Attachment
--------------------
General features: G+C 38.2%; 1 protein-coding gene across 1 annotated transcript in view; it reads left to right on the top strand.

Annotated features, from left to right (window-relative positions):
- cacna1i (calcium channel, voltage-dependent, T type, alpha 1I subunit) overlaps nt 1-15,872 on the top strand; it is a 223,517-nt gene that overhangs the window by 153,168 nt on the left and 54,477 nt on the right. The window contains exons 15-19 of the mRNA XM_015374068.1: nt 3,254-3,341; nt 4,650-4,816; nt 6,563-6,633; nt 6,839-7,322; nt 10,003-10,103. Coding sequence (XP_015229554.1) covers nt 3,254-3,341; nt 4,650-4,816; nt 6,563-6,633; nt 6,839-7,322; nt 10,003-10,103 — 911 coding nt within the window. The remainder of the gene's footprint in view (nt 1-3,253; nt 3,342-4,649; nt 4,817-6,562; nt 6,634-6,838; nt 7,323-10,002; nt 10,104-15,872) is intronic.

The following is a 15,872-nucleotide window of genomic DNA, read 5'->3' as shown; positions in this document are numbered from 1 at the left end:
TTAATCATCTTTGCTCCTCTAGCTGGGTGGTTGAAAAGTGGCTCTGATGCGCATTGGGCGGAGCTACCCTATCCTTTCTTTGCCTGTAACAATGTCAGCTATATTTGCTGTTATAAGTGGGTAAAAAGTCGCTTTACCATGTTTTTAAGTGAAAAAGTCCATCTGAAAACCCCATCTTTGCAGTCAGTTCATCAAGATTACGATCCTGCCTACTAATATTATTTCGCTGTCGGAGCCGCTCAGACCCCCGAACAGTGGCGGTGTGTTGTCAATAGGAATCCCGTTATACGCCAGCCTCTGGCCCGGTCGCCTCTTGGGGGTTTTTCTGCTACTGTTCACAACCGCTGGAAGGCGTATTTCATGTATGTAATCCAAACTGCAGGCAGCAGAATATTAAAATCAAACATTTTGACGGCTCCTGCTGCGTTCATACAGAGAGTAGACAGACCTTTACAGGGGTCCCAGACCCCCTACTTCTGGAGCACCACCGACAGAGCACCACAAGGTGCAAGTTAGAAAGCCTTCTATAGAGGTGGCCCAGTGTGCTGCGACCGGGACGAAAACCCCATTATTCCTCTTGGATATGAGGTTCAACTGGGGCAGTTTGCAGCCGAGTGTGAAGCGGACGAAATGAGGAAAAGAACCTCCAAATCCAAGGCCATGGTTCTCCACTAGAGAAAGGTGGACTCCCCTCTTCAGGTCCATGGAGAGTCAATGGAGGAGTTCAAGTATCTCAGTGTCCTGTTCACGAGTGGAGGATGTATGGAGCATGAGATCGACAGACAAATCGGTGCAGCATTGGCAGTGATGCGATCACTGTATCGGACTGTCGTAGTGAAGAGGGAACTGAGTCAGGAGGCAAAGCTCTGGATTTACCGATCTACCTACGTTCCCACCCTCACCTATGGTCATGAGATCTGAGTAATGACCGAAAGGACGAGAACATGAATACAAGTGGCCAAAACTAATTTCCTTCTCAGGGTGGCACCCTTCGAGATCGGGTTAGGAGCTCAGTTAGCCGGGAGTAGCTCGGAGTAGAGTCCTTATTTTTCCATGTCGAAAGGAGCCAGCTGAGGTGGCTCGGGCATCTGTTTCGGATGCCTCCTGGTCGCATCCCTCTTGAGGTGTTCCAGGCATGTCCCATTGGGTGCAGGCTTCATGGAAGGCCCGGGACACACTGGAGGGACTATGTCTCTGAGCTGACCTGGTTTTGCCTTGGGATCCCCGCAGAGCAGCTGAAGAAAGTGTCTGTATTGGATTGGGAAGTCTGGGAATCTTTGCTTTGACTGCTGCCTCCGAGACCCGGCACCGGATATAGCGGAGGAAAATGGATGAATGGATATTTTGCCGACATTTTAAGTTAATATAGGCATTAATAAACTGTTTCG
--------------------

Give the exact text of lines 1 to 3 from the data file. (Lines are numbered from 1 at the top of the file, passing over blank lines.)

General features: G+C 38.2%; 1 protein-coding gene across 1 annotated transcript in view; it reads left to right on the top strand.

Annotated features, from left to right (window-relative positions):
- cacna1i (calcium channel, voltage-dependent, T type, alpha 1I subunit) overlaps nt 1-15,872 on the top strand; it is a 223,517-nt gene that overhangs the window by 153,168 nt on the left and 54,477 nt on the right. The window contains exons 15-19 of the mRNA XM_015374068.1: nt 3,254-3,341; nt 4,650-4,816; nt 6,563-6,633; nt 6,839-7,322; nt 10,003-10,103. Coding sequence (XP_015229554.1) covers nt 3,254-3,341; nt 4,650-4,816; nt 6,563-6,633; nt 6,839-7,322; nt 10,003-10,103 — 911 coding nt within the window. The remainder of the gene's footprint in view (nt 1-3,253; nt 3,342-4,649; nt 4,817-6,562; nt 6,634-6,838; nt 7,323-10,002; nt 10,104-15,872) is intronic.